Young cancer patients, often left infertile after treatment, may be unaware of ways to preserve their options for having children, a study suggests. 

Out of 459 adolescents and young adults diagnosed with cancer in 2007 or 2008, more than 70 percent said doctors had explained their risk of infertility. But less than 33 percent of men and less than 10 percent of women said they made arrangements for fertility preservation.

Patients who already had children were also less likely to explore fertility preservation than those who didn’t have children, the study found.

Some patients may have thought fertility preservation would delay treatment. Women, for example, might have to wait for the right time in their menstrual cycle to harvest their eggs, said lead study author Dr. Margarett Shnorhavorian, a researcher and pediatric urologist at Seattle Children's Hospital and Research Institute.

“All patients – not just those without children – should have discussions about fertility preservation,” she said by email.

While fertility care continues to evolve, the standard options for teens and young adults are sperm banking for men and egg or embryo banking for women. Younger children have fewer options because they don’t produce sperm or eggs before puberty, but sometimes the testicles or ovaries can be shielded during radiation.

To see how well cancer patients understood their fertility options, Shnorhavorian and colleagues had them answer detailed questionnaires.

Most participants were white, male, and covered by private health insurance. Most were at least 21 when their cancer was diagnosed and were not raising young children of their own.

Eighty percent of men were told they might become infertile, 71 percent discussed options to address the problem, and 31 percent made preservation arrangements.

Nonwhite men were less likely to discuss their options, as were participants who lacked insurance and those who already had children.

Seventy-four percent of women said they were advised that therapy could affect their fertility, but only 34 percent had discussed preservation options. And just 6.8 percent made arrangements to preserve their fertility.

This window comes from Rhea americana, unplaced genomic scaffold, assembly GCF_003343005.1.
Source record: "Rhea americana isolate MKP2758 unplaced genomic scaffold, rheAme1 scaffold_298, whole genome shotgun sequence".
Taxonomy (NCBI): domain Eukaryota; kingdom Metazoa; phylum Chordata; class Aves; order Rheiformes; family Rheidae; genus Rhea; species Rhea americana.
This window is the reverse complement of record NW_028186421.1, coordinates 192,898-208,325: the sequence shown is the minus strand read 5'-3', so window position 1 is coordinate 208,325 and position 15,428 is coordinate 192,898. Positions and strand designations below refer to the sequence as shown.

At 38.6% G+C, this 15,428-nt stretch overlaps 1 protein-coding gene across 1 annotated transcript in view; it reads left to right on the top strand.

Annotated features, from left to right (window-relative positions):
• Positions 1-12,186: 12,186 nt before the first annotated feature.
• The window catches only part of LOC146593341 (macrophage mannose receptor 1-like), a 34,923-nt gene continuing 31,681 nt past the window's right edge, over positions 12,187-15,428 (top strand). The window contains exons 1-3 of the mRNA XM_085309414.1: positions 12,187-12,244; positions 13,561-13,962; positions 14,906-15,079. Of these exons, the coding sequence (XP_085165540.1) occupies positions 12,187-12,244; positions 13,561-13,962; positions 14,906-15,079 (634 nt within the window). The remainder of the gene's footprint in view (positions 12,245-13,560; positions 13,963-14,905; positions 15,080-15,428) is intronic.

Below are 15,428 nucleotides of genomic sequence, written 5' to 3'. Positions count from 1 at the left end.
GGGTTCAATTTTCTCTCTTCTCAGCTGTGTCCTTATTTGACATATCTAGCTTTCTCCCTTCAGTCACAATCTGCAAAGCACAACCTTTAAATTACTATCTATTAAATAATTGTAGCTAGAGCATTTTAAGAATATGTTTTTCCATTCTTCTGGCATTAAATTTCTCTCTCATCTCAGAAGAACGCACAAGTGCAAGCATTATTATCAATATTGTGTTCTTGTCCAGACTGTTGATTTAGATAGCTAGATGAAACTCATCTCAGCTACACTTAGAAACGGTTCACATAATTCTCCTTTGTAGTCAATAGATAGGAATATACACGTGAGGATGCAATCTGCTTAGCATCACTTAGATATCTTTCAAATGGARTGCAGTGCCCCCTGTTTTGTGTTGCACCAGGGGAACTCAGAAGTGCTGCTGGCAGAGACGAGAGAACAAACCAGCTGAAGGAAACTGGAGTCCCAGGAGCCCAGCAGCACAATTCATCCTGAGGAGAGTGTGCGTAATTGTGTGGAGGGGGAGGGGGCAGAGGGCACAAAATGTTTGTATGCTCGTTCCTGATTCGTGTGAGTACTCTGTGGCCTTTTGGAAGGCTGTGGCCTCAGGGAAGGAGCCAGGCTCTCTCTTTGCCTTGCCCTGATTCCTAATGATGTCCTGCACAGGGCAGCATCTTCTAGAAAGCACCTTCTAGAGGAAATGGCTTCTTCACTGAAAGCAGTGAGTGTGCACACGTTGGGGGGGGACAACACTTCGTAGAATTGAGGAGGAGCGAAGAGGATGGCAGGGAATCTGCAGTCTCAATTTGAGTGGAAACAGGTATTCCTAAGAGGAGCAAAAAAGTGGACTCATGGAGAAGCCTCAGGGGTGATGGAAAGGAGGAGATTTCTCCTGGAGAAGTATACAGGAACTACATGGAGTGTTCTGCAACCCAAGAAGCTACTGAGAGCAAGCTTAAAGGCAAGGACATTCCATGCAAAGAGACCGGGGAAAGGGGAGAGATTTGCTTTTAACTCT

Among the women who explained why they didn’t pursue this option, many cited a lack of awareness or access to affordable options, while 38 percent raised concerns that this might delay treatment.

The relatively small size of the study made it impossible to draw broader conclusions about women who did make fertility preservation arrangements, the researchers acknowledge in the journal Cancer.

The study was done soon after the American Society of Clinical Oncology (ASCO) recommended in 2006 that oncologists discuss infertility risks with reproductive-age patients, the researchers note.

“There is absolutely greater awareness today,” said Dr. Kutluk Oktay, the senior author of the ASCO guidelines and the founder and director of the Innovation Institute for Fertility Preservation in New York.

It’s not surprising that young cancer patients and their parents may be reluctant to raise questions about fertility, Oktay said by email.

They “are under so much psychological and financial pressure that they naturally try to avoid opening up a new front,” Oktay said.

Doctors need to bring up fertility issues, rather than waiting to be asked, he added.

Advances in egg freezing and other fertility options for women may also help narrow the gender gap seen in the study, noted Dr. Jani Jensen, co-director of the in vitro fertilization program at the Mayo Clinic in Rochester, Minnesota.

Because eggs need to mature before they can be collected and frozen, the process for women typically takes 10 to 14 days, compared with a single day for men, said Jensen, who wasn't involved in the study.

"It's not surprising, but it is disappointing, that many patients who could benefit from fertility preservation aren't hearing the message," she said.

"Fertility and childbearing become hugely important for many patients during survivorship," Jensen added.